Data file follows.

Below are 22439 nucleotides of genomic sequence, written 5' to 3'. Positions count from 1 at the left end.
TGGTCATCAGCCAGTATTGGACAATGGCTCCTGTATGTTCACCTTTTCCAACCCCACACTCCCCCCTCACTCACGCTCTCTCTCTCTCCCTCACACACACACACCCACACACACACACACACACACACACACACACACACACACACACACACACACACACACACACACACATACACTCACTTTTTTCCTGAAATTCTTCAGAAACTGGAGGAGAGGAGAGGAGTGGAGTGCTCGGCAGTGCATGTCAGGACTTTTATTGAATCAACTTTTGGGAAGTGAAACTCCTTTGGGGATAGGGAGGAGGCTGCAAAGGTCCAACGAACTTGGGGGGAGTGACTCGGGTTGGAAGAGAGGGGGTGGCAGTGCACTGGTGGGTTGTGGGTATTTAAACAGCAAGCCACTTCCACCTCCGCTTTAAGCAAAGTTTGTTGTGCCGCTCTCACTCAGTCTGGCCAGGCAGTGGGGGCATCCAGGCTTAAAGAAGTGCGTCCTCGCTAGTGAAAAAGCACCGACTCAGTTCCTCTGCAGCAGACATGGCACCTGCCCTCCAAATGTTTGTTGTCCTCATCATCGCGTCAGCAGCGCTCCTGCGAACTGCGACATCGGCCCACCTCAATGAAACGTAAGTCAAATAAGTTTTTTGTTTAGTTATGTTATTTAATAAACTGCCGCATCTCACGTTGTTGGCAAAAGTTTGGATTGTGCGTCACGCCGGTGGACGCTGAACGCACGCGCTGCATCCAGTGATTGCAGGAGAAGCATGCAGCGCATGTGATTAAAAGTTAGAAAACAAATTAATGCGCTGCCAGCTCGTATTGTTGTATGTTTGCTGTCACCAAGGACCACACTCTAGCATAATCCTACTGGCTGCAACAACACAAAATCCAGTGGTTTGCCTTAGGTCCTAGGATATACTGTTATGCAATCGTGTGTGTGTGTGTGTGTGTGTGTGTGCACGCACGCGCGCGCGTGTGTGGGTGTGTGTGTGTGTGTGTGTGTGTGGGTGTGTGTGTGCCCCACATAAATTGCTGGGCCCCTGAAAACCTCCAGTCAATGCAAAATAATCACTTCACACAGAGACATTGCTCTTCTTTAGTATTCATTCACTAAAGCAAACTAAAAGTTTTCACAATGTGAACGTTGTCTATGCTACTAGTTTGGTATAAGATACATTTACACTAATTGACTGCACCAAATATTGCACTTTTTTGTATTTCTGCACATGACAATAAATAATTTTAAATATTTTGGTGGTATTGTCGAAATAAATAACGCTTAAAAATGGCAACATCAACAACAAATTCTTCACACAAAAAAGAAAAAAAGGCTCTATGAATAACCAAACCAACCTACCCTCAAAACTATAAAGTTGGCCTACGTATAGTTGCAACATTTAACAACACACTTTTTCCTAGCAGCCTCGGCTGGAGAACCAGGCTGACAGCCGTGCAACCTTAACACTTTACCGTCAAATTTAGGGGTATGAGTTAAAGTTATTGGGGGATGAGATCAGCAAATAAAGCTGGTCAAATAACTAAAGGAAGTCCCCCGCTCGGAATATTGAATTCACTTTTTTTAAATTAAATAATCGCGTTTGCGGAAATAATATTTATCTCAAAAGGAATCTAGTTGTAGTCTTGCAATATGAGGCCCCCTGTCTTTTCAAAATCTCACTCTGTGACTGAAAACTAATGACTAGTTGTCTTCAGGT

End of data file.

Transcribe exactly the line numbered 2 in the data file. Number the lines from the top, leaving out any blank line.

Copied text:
TGGTCATCAGCCAGTATTGGACAATGGCTCCTGTATGTTCACCTTTTCCAACCCCACACTCCCCCCTCACTCACGCTCTCTCTCTCTCCCTCACACACACACACCCACACACACACACACACACACACACACACACACACACACACACACACACACACACACACACACACATACACTCACTTTTTTCCTGAAATTCTTCAGAAACTGGAGGAGAGGAGAGGAGTGGAGTGCTCGGCAGTGCATGTCAGGACTTTTATTGAATCAACTTTTGGGAAGTGAAACTCCTTTGGGGATAGGGAGGAGGCTGCAAAGGTCCAACGAACTTGGGGGGAGTGACTCGGGTTGGAAGAGAGGGGGTGGCAGTGCACTGGTGGGTTGTGGGTATTTAAACAGCAAGCCACTTCCACCTCCGCTTTAAGCAAAGTTTGTTGTGCCGCTCTCACTCAGTCTGGCCAGGCAGTGGGGGCATCCAGGCTTAAAGAAGTGCGTCCTCGCTAGTGAAAAAGCACCGACTCAGTTCCTCTGCAGCAGACATGGCACCTGCCCTCCAAATGTTTGTTGTCCTCATCATCGCGTCAGCAGCGCTCCTGCGAACTGCGACATCGGCCCACCTCAATGAAACGTAAGTCAAATAAGTTTTTTGTTTAGTTATGTTATTTAATAAACTGCCGCATCTCACGTTGTTGGCAAAAGTTTGGATTGTGCGTCACGCCGGTGGACGCTGAACGCACGCGCTGCATCCAGTGATTGCAGGAGAAGCATGCAGCGCATGTGATTAAAAGTTAGAAAACAAATTAATGCGCTGCCAGCTCGTATTGTTGTATGTTTGCTGTCACCAAGGACCACACTCTAGCATAATCCTACTGGCTGCAACAACACAAAATCCAGTGGTTTGCCTTAGGTCCTAGGATATACTGTTATGCAATCGTGTGTGTGTGTGTGTGTGTGTGTGTGCACGCACGCGCGCGCGTGTGTGGGTGTGTGTGTGTGTGTGTGTGTGTGGGTGTGTGTGTGCCCCACATAAATTGCTGGGCCCCTGAAAACCTCCAGTCAATGCAAAATAATCACTTCACACAGAGACATTGCTCTTCTTTAGTATTCATTCACTAAAGCAAACTAAAAGTTTTCACAATGTGAACGTTGTCTATGCTACTAGTTTGGTATAAGATACATTTACACTAATTGACTGCACCAAATATTGCACTTTTTTGTATTTCTGCACATGACAATAAATAATTTTAAATATTTTGGTGGTATTGTCGAAATAAATAACGCTTAAAAATGGCAACATCAACAACAAATTCTTCACACAAAAAAGAAAAAAAGGCTCTATGAATAACCAAACCAACCTACCCTCAAAACTATAAAGTTGGCCTACGTATAGTTGCAACATTTAACAACACACTTTTTCCTAGCAGCCTCGGCTGGAGAACCAGGCTGACAGCCGTGCAACCTTAACACTTTACCGTCAAATTTAGGGGTATGAGTTAAAGTTATTGGGGGATGAGATCAGCAAATAAAGCTGGTCAAATAACTAAAGGAAGTCCCCCGCTCGGAATATTGAATTCACTTTTTTTAAATTAAATAATCGCGTTTGCGGAAATAATATTTATCTCAAAAGGAATCTAGTTGTAGTCTTGCAATATGAGGCCCCCTGTCTTTTCAAAATCTCACTCTGTGACTGAAAACTAATGACTAGTTGTCTTCAGGT